Howell added that international protests against the war have brought about a significant amount of dialogue against the conflict.
"I can think of no more important obligation of our citizens than to protest this war," Howell said. "International protests have brought about an unprecedented amount of activity. Never in my experience has this been achieved. The domestic protests already have affected Bush administration policy."
In contrast, Trumbore was in favor of the military strikes.
"My feeling, which I've come to slowly, is that war is the best option of a lot of really bad options," Trumbore said. "But our military strategy is very risky – it's patterned after the German invasion of the Soviet Union in 1941, which was characterized by deep, rapid penetration in areas that largely do not offer resistance. Yet we leave behind us a long, relatively unsupported supply train."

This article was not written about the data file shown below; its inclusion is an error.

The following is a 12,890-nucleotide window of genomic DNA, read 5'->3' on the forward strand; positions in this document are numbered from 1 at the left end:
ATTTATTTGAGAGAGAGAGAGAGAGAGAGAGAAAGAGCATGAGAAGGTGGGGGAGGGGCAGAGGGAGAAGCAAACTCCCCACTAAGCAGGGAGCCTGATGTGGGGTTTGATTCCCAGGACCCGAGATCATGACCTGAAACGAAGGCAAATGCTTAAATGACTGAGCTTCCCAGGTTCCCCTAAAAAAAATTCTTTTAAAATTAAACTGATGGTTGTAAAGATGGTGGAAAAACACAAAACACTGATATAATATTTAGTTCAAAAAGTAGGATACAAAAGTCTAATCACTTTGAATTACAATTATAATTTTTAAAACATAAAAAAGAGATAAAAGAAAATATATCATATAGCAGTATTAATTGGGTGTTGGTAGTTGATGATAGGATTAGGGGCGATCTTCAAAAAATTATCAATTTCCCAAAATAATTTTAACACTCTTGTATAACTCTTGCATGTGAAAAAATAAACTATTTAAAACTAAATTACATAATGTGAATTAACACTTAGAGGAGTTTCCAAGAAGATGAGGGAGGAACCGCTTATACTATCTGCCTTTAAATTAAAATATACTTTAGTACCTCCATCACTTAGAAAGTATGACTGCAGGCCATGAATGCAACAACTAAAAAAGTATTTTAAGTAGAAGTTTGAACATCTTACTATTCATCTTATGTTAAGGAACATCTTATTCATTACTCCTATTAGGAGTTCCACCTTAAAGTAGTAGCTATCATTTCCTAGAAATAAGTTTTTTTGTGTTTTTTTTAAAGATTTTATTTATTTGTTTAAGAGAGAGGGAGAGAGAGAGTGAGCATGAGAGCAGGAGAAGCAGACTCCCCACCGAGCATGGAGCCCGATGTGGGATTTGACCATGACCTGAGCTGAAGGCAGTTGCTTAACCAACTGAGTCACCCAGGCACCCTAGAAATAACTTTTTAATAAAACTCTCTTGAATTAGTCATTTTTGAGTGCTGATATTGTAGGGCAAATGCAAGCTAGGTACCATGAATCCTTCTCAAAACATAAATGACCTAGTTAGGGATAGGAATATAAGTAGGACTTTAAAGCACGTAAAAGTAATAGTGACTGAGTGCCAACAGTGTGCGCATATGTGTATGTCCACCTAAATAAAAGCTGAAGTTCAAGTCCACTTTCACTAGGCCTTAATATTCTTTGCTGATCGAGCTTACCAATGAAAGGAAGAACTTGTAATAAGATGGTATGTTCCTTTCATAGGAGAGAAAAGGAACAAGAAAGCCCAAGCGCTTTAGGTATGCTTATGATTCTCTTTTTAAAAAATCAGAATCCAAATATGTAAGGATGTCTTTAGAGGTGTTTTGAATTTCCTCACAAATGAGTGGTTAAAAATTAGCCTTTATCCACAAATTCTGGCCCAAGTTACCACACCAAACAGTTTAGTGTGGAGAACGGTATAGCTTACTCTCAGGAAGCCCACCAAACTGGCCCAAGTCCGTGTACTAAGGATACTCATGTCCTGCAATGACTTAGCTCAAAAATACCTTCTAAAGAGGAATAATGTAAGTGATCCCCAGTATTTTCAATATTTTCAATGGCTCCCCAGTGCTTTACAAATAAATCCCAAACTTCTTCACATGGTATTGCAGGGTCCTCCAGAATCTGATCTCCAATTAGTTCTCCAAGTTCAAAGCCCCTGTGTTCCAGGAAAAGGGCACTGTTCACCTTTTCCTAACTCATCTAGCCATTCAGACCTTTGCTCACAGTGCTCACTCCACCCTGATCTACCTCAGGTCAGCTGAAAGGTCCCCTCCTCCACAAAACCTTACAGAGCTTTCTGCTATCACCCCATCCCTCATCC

Epstein countered by dismissing the notion that our forces are at risk and said the real story of the war isn't being conveyed by the American mass media.
"I do not accept our military strategy as 'risky,'" Epstein said. "We are now fighting a country without a viable air force. We're attacking a country about the size of California, not the former Soviet Union. We haven't even seen the most important news coverage – the people who cannot escape the shrapnel and fireballs from our precision weapons. That's where the real risk resides."
Lewis candidly admitted that he was perhaps the only panelist who wished he were in Baghdad.
"As a reporter, I wish I were there. That's what reporters do. But I've chosen to be here with my family,” Lewis said. “I still would like to take a moment to pay tribute to the brave journalists who are there covering this war for the world. For the first time in the history of the world, we can see this war live, as it's happening."
Of the many issues the audience raised, much of the discussion centered on media coverage of the war. One student asked about alternative media outlets and if the Arabic television network Al Jazeera were available locally.